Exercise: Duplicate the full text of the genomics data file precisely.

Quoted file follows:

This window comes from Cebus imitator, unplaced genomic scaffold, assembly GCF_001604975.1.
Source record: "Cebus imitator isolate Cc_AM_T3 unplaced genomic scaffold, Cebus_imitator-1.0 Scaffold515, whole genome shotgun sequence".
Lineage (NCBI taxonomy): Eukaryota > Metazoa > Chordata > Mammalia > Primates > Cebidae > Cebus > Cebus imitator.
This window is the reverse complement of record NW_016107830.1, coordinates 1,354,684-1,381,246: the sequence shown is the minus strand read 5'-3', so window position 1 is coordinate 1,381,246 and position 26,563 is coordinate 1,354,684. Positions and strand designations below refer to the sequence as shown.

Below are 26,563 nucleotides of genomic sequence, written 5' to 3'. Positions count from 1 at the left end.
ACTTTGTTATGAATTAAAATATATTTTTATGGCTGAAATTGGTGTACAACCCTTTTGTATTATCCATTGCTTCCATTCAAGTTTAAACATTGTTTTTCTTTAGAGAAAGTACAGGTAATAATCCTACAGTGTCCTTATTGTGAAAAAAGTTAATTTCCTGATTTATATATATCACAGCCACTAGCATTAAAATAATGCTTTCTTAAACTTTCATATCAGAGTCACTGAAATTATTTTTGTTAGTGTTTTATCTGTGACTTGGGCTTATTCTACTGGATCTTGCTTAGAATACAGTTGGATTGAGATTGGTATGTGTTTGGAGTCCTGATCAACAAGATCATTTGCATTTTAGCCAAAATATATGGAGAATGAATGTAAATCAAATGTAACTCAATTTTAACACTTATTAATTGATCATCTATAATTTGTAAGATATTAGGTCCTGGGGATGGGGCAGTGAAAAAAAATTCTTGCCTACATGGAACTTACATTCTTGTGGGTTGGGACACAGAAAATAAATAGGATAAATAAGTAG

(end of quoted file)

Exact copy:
This window comes from Cebus imitator, unplaced genomic scaffold, assembly GCF_001604975.1.
Source record: "Cebus imitator isolate Cc_AM_T3 unplaced genomic scaffold, Cebus_imitator-1.0 Scaffold515, whole genome shotgun sequence".
Lineage (NCBI taxonomy): Eukaryota > Metazoa > Chordata > Mammalia > Primates > Cebidae > Cebus > Cebus imitator.
This window is the reverse complement of record NW_016107830.1, coordinates 1,354,684-1,381,246: the sequence shown is the minus strand read 5'-3', so window position 1 is coordinate 1,381,246 and position 26,563 is coordinate 1,354,684. Positions and strand designations below refer to the sequence as shown.

Below are 26,563 nucleotides of genomic sequence, written 5' to 3'. Positions count from 1 at the left end.
ACTTTGTTATGAATTAAAATATATTTTTATGGCTGAAATTGGTGTACAACCCTTTTGTATTATCCATTGCTTCCATTCAAGTTTAAACATTGTTTTTCTTTAGAGAAAGTACAGGTAATAATCCTACAGTGTCCTTATTGTGAAAAAAGTTAATTTCCTGATTTATATATATCACAGCCACTAGCATTAAAATAATGCTTTCTTAAACTTTCATATCAGAGTCACTGAAATTATTTTTGTTAGTGTTTTATCTGTGACTTGGGCTTATTCTACTGGATCTTGCTTAGAATACAGTTGGATTGAGATTGGTATGTGTTTGGAGTCCTGATCAACAAGATCATTTGCATTTTAGCCAAAATATATGGAGAATGAATGTAAATCAAATGTAACTCAATTTTAACACTTATTAATTGATCATCTATAATTTGTAAGATATTAGGTCCTGGGGATGGGGCAGTGAAAAAAAATTCTTGCCTACATGGAACTTACATTCTTGTGGGTTGGGACACAGAAAATAAATAGGATAAATAAGTAG